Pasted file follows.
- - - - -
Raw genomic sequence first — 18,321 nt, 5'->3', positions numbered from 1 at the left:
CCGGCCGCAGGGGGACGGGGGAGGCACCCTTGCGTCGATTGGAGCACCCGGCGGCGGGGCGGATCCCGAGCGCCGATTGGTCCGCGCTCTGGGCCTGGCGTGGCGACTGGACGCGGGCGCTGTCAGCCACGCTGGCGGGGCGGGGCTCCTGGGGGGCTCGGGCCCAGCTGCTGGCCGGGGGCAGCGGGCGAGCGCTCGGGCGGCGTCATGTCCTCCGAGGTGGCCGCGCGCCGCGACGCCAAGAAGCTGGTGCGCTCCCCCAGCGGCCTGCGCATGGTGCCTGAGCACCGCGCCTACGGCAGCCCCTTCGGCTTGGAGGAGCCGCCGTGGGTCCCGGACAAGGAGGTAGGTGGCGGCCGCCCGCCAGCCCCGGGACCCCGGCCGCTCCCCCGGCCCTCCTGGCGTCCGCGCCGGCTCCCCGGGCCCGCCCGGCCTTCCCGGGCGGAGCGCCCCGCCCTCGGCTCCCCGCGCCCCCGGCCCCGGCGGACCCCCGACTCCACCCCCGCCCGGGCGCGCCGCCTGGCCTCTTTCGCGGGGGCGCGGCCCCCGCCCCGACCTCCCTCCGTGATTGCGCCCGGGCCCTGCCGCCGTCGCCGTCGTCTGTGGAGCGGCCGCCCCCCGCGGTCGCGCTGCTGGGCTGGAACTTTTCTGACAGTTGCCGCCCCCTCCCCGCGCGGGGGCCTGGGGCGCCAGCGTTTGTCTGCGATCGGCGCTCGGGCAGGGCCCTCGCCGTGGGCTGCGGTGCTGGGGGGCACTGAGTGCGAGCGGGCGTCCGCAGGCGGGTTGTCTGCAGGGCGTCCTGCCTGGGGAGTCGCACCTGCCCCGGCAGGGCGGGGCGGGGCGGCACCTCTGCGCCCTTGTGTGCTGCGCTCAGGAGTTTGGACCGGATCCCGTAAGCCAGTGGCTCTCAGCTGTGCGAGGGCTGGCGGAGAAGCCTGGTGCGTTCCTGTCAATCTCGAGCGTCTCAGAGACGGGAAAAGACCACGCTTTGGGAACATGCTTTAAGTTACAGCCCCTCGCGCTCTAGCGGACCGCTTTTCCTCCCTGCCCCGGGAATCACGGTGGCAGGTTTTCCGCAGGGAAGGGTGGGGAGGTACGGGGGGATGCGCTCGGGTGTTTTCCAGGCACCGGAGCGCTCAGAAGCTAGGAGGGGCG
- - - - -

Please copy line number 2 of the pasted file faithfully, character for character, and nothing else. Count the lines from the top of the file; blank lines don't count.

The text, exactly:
CCGGCCGCAGGGGGACGGGGGAGGCACCCTTGCGTCGATTGGAGCACCCGGCGGCGGGGCGGATCCCGAGCGCCGATTGGTCCGCGCTCTGGGCCTGGCGTGGCGACTGGACGCGGGCGCTGTCAGCCACGCTGGCGGGGCGGGGCTCCTGGGGGGCTCGGGCCCAGCTGCTGGCCGGGGGCAGCGGGCGAGCGCTCGGGCGGCGTCATGTCCTCCGAGGTGGCCGCGCGCCGCGACGCCAAGAAGCTGGTGCGCTCCCCCAGCGGCCTGCGCATGGTGCCTGAGCACCGCGCCTACGGCAGCCCCTTCGGCTTGGAGGAGCCGCCGTGGGTCCCGGACAAGGAGGTAGGTGGCGGCCGCCCGCCAGCCCCGGGACCCCGGCCGCTCCCCCGGCCCTCCTGGCGTCCGCGCCGGCTCCCCGGGCCCGCCCGGCCTTCCCGGGCGGAGCGCCCCGCCCTCGGCTCCCCGCGCCCCCGGCCCCGGCGGACCCCCGACTCCACCCCCGCCCGGGCGCGCCGCCTGGCCTCTTTCGCGGGGGCGCGGCCCCCGCCCCGACCTCCCTCCGTGATTGCGCCCGGGCCCTGCCGCCGTCGCCGTCGTCTGTGGAGCGGCCGCCCCCCGCGGTCGCGCTGCTGGGCTGGAACTTTTCTGACAGTTGCCGCCCCCTCCCCGCGCGGGGGCCTGGGGCGCCAGCGTTTGTCTGCGATCGGCGCTCGGGCAGGGCCCTCGCCGTGGGCTGCGGTGCTGGGGGGCACTGAGTGCGAGCGGGCGTCCGCAGGCGGGTTGTCTGCAGGGCGTCCTGCCTGGGGAGTCGCACCTGCCCCGGCAGGGCGGGGCGGGGCGGCACCTCTGCGCCCTTGTGTGCTGCGCTCAGGAGTTTGGACCGGATCCCGTAAGCCAGTGGCTCTCAGCTGTGCGAGGGCTGGCGGAGAAGCCTGGTGCGTTCCTGTCAATCTCGAGCGTCTCAGAGACGGGAAAAGACCACGCTTTGGGAACATGCTTTAAGTTACAGCCCCTCGCGCTCTAGCGGACCGCTTTTCCTCCCTGCCCCGGGAATCACGGTGGCAGGTTTTCCGCAGGGAAGGGTGGGGAGGTACGGGGGGATGCGCTCGGGTGTTTTCCAGGCACCGGAGCGCTCAGAAGCTAGGAGGGGCG